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Fibre supercapacitor aims to power wearables

Posted: 15 May 2014     Print Version  Bookmark and Share

Keywords:Nanyang Technological University  supercapacitor  wearable  medical monitor  graphene 

Researchers in Nanyang Technological University (NTU) in Singapore, Tsinghua University in China and Case Western Reserve University in the USA claimed to have created a fibre supercapacitor that can be woven into clothing and power wearable medical monitors and communications. According to them, the device features an interconnected network of graphene and carbon nanotubes so tightly that it stores energy comparable to some thin-film lithium batteries.

The product's developers believe the device's volumetric energy density is the highest reported for carbon-based microscale supercapacitors to date: 6.3uW hours per cubic millimetre.

The device also maintains the advantage of charging and releasing energy much faster than a battery. The fibre-structured hybrid materials offer accessible surface areas and are highly conductive.

The researchers have developed a way to continuously produce the flexible fibre, enabling them to scale up production for a variety of uses. To date, they've made 50m long fibres, and see no limits on length.

The scientists envision the fibre supercapacitor could be woven into clothing to power medical devices for people at home, or communications devices for soldiers in the field. The fibre could also be used as a space-saving power source and serve as 'energy-carrying wires' in medical implants.

Yuan Chen, a professor of chemical engineering at NTU led the study, working with Dingshan Yu, Kunli Goh, Hong Wang, Li Wei and Wenchao Jiang at NTU; Qiang Zhang at Tsinghua; and Liming Dai at Case Western Reserve.

Dai, a professor of macromolecular science and engineering at Case Western Reserve and a co-author of the paper, explained that most supercapacitors have high power density but low energy density, which means they can charge quickly and give a boost of power, but don't last long. Conversely, batteries have high energy density and low power density, which means they can last a long time, but do not deliver a large amount of energy quickly.

By mass, supercapacitors might have comparable energy storage, or energy density, to batteries. But because they require large amounts of accessible surface area to store energy, they have always lagged badly in energy density by volume.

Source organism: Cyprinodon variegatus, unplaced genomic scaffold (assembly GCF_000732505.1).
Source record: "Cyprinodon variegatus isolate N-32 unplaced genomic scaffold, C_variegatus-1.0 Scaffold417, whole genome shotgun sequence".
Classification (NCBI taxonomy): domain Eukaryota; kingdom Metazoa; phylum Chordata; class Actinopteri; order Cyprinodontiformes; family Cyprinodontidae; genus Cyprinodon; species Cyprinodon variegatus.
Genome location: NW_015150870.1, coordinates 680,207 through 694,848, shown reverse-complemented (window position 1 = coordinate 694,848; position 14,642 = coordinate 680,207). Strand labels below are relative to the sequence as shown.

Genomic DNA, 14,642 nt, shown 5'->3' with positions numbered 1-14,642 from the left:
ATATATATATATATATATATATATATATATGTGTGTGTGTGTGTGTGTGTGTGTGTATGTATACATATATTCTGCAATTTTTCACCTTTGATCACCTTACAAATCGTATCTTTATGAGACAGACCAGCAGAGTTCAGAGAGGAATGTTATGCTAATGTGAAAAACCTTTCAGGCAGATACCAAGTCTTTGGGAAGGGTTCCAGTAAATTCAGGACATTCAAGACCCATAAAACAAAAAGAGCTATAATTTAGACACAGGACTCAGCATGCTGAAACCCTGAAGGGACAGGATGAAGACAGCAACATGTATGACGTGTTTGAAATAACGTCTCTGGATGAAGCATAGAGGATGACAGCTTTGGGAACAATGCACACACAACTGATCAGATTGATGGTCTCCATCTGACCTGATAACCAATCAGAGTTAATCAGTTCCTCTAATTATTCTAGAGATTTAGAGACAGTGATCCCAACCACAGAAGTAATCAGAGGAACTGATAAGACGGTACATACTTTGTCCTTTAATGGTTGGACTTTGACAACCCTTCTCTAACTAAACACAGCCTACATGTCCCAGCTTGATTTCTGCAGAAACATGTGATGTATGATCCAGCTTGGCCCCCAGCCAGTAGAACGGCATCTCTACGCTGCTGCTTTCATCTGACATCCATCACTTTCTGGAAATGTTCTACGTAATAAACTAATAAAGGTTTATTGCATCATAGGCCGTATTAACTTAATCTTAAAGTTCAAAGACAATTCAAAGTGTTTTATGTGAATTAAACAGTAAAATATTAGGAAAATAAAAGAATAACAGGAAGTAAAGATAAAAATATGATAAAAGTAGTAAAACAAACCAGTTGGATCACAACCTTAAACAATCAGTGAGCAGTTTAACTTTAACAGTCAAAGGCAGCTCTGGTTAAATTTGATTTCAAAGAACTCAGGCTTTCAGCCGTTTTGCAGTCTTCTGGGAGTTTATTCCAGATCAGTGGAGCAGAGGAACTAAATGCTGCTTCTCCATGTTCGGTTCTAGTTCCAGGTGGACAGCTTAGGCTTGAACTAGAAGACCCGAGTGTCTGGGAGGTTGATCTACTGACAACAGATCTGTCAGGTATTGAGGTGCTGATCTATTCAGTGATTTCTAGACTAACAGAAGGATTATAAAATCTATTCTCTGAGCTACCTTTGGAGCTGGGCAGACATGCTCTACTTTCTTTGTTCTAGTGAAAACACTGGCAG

The fibre is produced from a solution containing acid-oxidised single-wall nanotubes, graphene oxide and ethylenediamine, which promotes synthesis and dopes graphene with nitrogen, is pumped through a flexible narrow reinforced tube called a capillary column and heated in an oven for six hours.

Sheets of graphene, one to a few atoms thick, and aligned, single-walled carbon nanotubes self-assemble into an interconnected porous network that run the length of the fibre.

The arrangement provides huge amounts of accessible surface area, 396 square metres per gram of hybrid fibre, for the transport and storage of charges.

But the materials are tightly packed in the capillary column and remain so as they are pumped out, resulting in the high volumetric energy density. The process using multiple capillary columns will enable the engineers to make fibres continuously and maintain consistent quality, Chen said.

The researchers have made fibres as long as 50m and found they remain flexible with high capacity of 300 farad per cubic centimetre. In testing, they found that three pairs of fibres arranged in series tripled the voltage while keeping the charging/discharging time the same.

Three pairs of fibres in parallel tripled the output current and tripled the charging/discharging time, compared to a single fibre operated at the same current density. When they integrate multiple pairs of fibres between two electrodes, the ability to store electricity, called capacitance, increased linearly according to the number of fibres used.

Using a polyvinyl alcohol /phosphoric acid gel as an electrolyte, a solid-state micro-supercapacitor made from a pair of fibres offered a volumetric density of 6.3uW hours per cubic millimetre, which is comparable to that of a 4V-500uA-hour thin film lithium battery.

The fibre supercapacitor demonstrated ultrahigh energy-density value, while maintaining the high power density and cycle stability.

"We have tested the fibre device for 10,000 charge/discharge cycles, and the device retains about 93 per cent of its original performance," Yu said, "while conventional rechargeable batteries have a lifetime of less than 1000 cycles."

The team also tested the device for flexible energy storage. The device was subjected to constant mechanical stress and its performance was evaluated. "The fibre supercapacitor continues to work without performance loss, even after bending hundreds of times," Yu said.

"Because they remain flexible and structurally consistent over their length, the fibres can also be woven into a crossing pattern into clothing for wearable devices in smart textiles." said Chen.

"The team is also interested in testing these fibres for multifunctional applications, including batteries, solar cells, biofuel cells, and sensors for flexible and wearable optoelectronic systems," Dai said.

- Paul Buckley
  EE Times Europe

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